Honduras: Cocaine, marijuana seizures on the rise

Honduras: Cocaine, marijuana seizures on the rise

By Dialogo
August 31, 2012



TEGUCIGALPA, Honduras – Honduras has used its bonds with fellow Central American nations as part of Operation Martillo to score major victories in its narcotics fight during the first seven months of the year.
“The cooperation among countries allows for the exchange of information and improved technological resources, which leads to the strong blows we’re presently delivering against narco-traffickers, who move by air and sea,” said Col. Isaac Santos Aguilar, head of the Directorate for the Fight against Drug Trafficking (DLCN).
The DLCN seized 11,023 pounds of cocaine and 39,282 pounds of marijuana during the first seven months of 2012 after confiscating 12,612 pounds of cocaine and 154 pounds of marijuana all of last year.
Santos Aguilar praised the results of Operation Martillo, an international mission that gathers Western Hemisphere and European nations in an effort to curtail illicit trafficking routes on both coasts of the Central American isthmus.
“We work jointly with international cooperation to try to interrupt the flow of drugs,” he said. “The efforts have been successful: A great amount of drugs has been confiscated; airplanes have been forced to land; it’s allowed for the capture of speedboats; and through Operation Martillo, in March of this year a semi-submersible was intercepted in the Caribbean.”
So far this year, authorities have seized two narco-submarines. Last year, they seized three, according to the DLCN.
Thanks to information gathered through Operation Martillo, the DLCN determined where narco-traffickers have established their principal routes.
“During the past nine months, the inflow of drugs from South America into our country by land has centered in the northwestern region, especially in the department of Olancho,” Santos Aguilar said. “On the other hand, in the Caribbean we’ve seen an increase in trafficking in the department of Gracias a Dios and Colón.”
The majority of narcotics-carrying planes enter the country through the Agalta Valley and the municipality of Catacamas in Olancho. But there’s also been an increase in narcotics-related activities in the areas of Ahuas, Auca, Brus Laguna and Wampusirpe in Gracias a Dios, Santos Aguilar said.
“Those are remote areas and hard to reach,” he added.
So far this year, the DLCN has destroyed 17 clandestine airstrips used by narco-traffickers to smuggle narcotics into the country – 13 more than were eradicated in 2011.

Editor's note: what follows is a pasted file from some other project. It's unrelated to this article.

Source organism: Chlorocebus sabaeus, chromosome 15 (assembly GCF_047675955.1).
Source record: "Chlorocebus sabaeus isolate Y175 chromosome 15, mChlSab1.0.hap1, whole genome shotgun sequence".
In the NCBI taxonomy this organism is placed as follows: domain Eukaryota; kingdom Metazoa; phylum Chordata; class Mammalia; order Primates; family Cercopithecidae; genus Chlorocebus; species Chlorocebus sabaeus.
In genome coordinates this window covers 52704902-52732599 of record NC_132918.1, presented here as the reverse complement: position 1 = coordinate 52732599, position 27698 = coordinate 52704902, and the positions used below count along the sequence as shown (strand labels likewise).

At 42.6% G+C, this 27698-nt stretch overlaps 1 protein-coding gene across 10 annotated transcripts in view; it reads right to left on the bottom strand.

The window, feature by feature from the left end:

Santos Aguilar also said the judicial system is handing down stiffer penalties and prison sentences to convicted narco-traffickers.
“[The drug traffickers] no longer operate with as much impunity,” he said. “Perhaps toward the end of last year and the beginning of this one, we were saturated with the amount of drugs and flights entering the country,” he said. “But officials are coming down on crime, and the drugs that are confiscated are destroyed immediately.”
Santos Aguilar said it isn’t just large-scale traffickers the DLCN is targeting.
“We’re fighting the small-scale sale of narcotics and the illegal money being made by people who act in collusion with Honduran and foreign mafias to introduce drugs into the country,” Santos Aguilar said. “It’s money that’s being made at the expense of blood – the blood of Hondurans.”
Santos Aguilar added the fight against narcotics extends beyond enforcement, as the DLCN has partnered with the Honduran National Police, the Executive Directorate of Revenue (DEI), which is the tax collecting branch, and the Secretary of Health to steer children away from drugs.

“Young people are the biggest consumers in the country, and it’s evident that they’re increasingly using synthetic drugs; but the trafficking, consumption and distribution of drugs remain,” he said.
At least 100,000 students use marijuana, 47,000 use cocaine, 37,000 use crack and other drugs and 174,000 drink alcohol, according to a survey given to students nationwide by the Honduran Institute for the Prevention of Alcoholism, Drug Addiction, and Dependency on Pharmaceuticals (IHADFA).
There are 1.3 million elementary and junior high school students between the ages of 6 and 15 and 533,000 high school students nationwide, according to the Secretary of Education.
“The use of drugs among young people is hard to control because drugs have a presence all over the country, “said Rony Efraín Portillo, IHADFA’s general director. “Only by acting together can we face this evil.”
About 60% of Hondurans, a country of eight million, say narco-traffickers have anywhere between “a lot” and “some” degree of influence in their municipalities and departments, according to a July 2012 survey conducted by the National Commissioner on Human Rights (CONADEH).
The survey shed light on why Ramón Custodio López, the head of CONADEH, said narcotics have become a major problem.
“Honduras is no longer a country where drugs transit through – it’s now a country with drug trafficking, which impacts all facets of society,” he said. “So far, we’ve managed to restructure some institutions created to combat narco-trafficking. It’s a long road but we’re in the right path.”
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